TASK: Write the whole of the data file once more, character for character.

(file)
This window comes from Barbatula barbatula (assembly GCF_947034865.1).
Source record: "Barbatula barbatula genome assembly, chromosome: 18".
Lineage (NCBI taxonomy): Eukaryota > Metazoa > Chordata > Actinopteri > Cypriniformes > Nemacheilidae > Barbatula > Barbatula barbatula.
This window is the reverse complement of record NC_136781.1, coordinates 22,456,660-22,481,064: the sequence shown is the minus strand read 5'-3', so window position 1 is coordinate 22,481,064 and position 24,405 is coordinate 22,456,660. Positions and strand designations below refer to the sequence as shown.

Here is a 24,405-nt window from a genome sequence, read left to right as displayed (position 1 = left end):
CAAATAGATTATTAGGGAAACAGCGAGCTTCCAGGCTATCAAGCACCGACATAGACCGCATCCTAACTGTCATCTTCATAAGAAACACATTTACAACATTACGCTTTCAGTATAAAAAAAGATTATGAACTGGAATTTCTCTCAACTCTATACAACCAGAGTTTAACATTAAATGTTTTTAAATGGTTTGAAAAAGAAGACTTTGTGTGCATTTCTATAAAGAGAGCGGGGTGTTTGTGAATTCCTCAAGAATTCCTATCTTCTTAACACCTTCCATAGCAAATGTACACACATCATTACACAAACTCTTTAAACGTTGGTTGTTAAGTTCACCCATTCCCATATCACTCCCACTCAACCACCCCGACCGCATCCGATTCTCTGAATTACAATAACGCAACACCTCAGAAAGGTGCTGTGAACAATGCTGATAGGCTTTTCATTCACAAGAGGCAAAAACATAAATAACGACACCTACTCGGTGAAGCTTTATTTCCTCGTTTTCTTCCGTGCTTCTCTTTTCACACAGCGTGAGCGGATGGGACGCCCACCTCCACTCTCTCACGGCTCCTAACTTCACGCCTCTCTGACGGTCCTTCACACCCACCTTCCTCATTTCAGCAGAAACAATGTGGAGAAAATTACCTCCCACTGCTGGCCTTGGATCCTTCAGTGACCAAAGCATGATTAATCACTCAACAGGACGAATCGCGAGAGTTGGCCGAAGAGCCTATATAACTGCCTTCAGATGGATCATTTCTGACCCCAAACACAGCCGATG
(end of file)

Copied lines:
This window comes from Barbatula barbatula (assembly GCF_947034865.1).
Source record: "Barbatula barbatula genome assembly, chromosome: 18".
Lineage (NCBI taxonomy): Eukaryota > Metazoa > Chordata > Actinopteri > Cypriniformes > Nemacheilidae > Barbatula > Barbatula barbatula.
This window is the reverse complement of record NC_136781.1, coordinates 22,456,660-22,481,064: the sequence shown is the minus strand read 5'-3', so window position 1 is coordinate 22,481,064 and position 24,405 is coordinate 22,456,660. Positions and strand designations below refer to the sequence as shown.

Here is a 24,405-nt window from a genome sequence, read left to right as displayed (position 1 = left end):
CAAATAGATTATTAGGGAAACAGCGAGCTTCCAGGCTATCAAGCACCGACATAGACCGCATCCTAACTGTCATCTTCATAAGAAACACATTTACAACATTACGCTTTCAGTATAAAAAAAGATTATGAACTGGAATTTCTCTCAACTCTATACAACCAGAGTTTAACATTAAATGTTTTTAAATGGTTTGAAAAAGAAGACTTTGTGTGCATTTCTATAAAGAGAGCGGGGTGTTTGTGAATTCCTCAAGAATTCCTATCTTCTTAACACCTTCCATAGCAAATGTACACACATCATTACACAAACTCTTTAAACGTTGGTTGTTAAGTTCACCCATTCCCATATCACTCCCACTCAACCACCCCGACCGCATCCGATTCTCTGAATTACAATAACGCAACACCTCAGAAAGGTGCTGTGAACAATGCTGATAGGCTTTTCATTCACAAGAGGCAAAAACATAAATAACGACACCTACTCGGTGAAGCTTTATTTCCTCGTTTTCTTCCGTGCTTCTCTTTTCACACAGCGTGAGCGGATGGGACGCCCACCTCCACTCTCTCACGGCTCCTAACTTCACGCCTCTCTGACGGTCCTTCACACCCACCTTCCTCATTTCAGCAGAAACAATGTGGAGAAAATTACCTCCCACTGCTGGCCTTGGATCCTTCAGTGACCAAAGCATGATTAATCACTCAACAGGACGAATCGCGAGAGTTGGCCGAAGAGCCTATATAACTGCCTTCAGATGGATCATTTCTGACCCCAAACACAGCCGATG